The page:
Prayer Lists

William Sangster, the great Methodist preacher of a generation or two ago, in his book Teach Me To Pray, encouraged his readers to devote a minimum of 10 minutes a morning to prayer. He suggested that those two minutes should be divided up into seven sections: adoration, thanksgiving, dedication, guidance, intercession and petition.

With regard to intercession – praying for others – he wrote:

Have a prayer list. Praying without method is not serious prayer. When you get to heaven and realize all that prayer did on this earth, you will be ashamed that you prayed so ill. The casual recollection of people in need, or prayers only for one’s dear ones, or prayer too general – common weaknesses as these are – can all be overcome by a prayer list kept up to date and daily used.

I am sure Sangster was right. Indeed, just this afternoon, I have been revising my personal prayer list. Like many others, I have a basic template which I follow. I divide a 6” x 4” (152 x 101 mm) record card with ruled lines into the days of the week. Then the days of the week are subdivided into various categories.

  1. First and foremost there is my family – I pray for all the members of my family every day. As a husband, father, and grandfather I have a particularly responsibility for my immediate family.

  2. Secondly I pray for my colleagues on the ministry team – I pray for all of them too every day.

  3. I then pray for my deacons – I confess I do not pray for all my deacons every day, rather they are divided up throughout the week

  4. Monday – Friday I pray for our church centre – for the paid staff, and also for the volunteers who work in the Oasis Cafe as also for the receptionists

  5. I go on to pray for all the church activities of the week – these too are divided up according to which day of the week the various groups and organisations are meeting

  6. Every day I pray for a different group of ministers – I believe that I have a particular responsibility for my fellow ministers. One day I pray for Baptist ministers in mid-Essex; another day for the town-centre ministers; one day I pray for ministers of ‘larger’ Baptist churches in our Association, another day I pray for regional and national staff working for the Baptist Union; while yet another day I pray for ministers working with the BMS. In addition I pray for Board member of Ministry Day, as also for other individual minister with whom I have links. It’s quite a detailed list of names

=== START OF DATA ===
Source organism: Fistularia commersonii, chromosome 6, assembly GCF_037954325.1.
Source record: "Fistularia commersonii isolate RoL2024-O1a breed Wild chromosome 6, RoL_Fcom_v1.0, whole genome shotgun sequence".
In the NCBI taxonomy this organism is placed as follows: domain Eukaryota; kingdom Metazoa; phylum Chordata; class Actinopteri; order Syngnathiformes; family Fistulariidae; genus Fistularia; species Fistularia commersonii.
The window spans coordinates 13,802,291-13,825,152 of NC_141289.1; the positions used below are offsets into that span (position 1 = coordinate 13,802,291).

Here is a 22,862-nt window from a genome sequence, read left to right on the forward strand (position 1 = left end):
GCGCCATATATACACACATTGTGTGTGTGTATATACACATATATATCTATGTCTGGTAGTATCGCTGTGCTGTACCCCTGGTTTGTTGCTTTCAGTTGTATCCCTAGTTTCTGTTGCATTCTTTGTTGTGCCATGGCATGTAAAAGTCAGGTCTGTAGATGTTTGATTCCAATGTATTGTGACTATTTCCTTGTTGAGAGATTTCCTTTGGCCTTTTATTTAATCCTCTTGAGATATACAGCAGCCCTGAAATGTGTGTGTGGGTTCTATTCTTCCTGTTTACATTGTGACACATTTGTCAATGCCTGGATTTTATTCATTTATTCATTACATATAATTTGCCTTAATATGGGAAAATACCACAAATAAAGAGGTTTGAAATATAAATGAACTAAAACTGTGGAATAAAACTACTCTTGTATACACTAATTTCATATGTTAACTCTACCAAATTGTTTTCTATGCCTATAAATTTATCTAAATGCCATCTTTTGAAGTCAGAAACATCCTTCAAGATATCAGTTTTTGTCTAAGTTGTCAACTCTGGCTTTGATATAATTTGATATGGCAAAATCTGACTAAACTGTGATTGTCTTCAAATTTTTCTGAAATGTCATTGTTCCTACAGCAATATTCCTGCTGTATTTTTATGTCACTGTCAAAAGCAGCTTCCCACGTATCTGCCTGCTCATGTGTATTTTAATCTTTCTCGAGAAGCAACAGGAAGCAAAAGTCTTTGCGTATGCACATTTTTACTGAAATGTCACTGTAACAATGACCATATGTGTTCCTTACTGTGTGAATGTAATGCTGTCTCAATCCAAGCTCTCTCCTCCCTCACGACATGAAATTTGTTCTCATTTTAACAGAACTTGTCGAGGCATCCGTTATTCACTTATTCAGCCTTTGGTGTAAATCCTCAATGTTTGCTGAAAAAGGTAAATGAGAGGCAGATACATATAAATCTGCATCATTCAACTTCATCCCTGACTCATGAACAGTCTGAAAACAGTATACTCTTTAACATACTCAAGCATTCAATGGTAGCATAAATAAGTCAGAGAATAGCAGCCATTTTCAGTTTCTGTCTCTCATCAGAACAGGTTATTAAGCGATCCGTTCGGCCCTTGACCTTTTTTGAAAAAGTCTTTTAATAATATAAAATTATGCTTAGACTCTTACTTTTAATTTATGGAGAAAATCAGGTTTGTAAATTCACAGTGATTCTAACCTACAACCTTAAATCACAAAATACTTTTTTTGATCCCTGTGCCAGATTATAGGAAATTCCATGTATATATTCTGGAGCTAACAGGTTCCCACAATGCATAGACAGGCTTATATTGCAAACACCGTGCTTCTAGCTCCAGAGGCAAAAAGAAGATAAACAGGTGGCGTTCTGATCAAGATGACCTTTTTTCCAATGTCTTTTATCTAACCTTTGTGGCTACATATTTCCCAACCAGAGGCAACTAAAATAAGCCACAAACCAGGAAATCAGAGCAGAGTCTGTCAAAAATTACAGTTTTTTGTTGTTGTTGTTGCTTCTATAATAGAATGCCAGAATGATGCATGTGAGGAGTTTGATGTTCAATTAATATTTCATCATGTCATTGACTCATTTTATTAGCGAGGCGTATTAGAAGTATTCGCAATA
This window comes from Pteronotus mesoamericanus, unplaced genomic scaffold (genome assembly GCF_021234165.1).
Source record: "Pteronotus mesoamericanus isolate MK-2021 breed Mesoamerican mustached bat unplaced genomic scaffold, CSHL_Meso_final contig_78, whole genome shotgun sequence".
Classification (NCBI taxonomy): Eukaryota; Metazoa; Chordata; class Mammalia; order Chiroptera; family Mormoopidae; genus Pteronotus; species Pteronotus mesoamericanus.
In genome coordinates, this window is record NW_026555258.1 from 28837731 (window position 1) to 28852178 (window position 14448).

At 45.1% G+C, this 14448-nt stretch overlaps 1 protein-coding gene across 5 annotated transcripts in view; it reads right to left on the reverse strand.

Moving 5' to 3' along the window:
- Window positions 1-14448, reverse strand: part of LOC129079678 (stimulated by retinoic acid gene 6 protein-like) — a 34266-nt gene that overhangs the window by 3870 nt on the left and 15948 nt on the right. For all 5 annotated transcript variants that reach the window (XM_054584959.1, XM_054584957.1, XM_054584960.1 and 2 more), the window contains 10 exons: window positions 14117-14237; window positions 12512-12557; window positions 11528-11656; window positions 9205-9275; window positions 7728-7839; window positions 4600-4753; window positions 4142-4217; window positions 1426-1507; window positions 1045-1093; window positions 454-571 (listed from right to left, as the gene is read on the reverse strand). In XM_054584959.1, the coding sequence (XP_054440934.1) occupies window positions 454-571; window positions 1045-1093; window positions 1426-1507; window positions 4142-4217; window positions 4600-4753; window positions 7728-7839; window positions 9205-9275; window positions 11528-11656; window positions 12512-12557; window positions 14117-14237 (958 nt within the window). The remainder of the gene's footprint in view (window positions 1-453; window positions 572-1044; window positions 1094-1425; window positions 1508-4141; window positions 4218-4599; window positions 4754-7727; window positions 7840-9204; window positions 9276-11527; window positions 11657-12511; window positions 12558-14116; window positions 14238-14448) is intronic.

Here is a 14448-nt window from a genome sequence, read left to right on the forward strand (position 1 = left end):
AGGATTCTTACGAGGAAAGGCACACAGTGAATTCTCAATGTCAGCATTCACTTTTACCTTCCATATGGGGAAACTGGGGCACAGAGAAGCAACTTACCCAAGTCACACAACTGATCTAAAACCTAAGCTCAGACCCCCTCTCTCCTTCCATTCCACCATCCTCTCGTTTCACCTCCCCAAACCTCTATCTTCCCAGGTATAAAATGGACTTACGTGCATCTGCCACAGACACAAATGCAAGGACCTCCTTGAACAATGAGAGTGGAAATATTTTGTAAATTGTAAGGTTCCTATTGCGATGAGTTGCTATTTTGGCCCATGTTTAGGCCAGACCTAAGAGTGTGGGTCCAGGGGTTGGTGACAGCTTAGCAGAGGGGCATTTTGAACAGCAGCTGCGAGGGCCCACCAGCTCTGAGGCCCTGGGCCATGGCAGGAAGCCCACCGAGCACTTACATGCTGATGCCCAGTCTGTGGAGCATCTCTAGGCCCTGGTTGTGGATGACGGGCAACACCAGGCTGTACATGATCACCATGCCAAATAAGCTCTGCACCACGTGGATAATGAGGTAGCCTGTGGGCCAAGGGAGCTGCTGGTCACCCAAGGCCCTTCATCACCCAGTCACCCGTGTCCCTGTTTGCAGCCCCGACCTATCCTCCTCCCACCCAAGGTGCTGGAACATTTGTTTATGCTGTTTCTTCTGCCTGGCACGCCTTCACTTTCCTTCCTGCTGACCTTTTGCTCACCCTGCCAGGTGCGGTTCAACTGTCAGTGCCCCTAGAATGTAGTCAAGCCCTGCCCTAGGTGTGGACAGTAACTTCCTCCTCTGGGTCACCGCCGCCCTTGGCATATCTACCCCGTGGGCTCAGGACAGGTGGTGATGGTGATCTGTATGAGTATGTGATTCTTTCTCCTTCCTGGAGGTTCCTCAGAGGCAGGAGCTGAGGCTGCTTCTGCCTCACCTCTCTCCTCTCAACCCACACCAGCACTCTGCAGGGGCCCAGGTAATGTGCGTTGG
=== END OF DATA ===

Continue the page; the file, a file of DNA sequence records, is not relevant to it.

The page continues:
7. The next two sections are totally blank apart from the heading: ‘Yesterday’ and ‘Today’. In my prayers I remember people I met yesterday, and then people whom I shall meet in the day ahead

  8. The final section is entitled ‘Special Needs’: here I list not just organisations with which I am involved (e.g. the J’s Hospice, the Society of Mary & Martha based at Sheldon, Ministry Today, and Rotary), but also individuals for whom I have a particular concern.

Needless to say, my personal praying is not confined to my prayer list. There are times, for instance, when I work my way through the church handbook – but that really does take time going through. And of course, neither is my praying limited to personal praying – every Monday morning, for instance, I meet with my colleagues to pray for the church. But without this structure, I believe that my praying would be more limited and less focussed.

But enough of me. My concern in writing this blog is for others reading this article to develop their own list in a way which is appropriate for them, so that together we can pray more effectively for the Kingdom of God.

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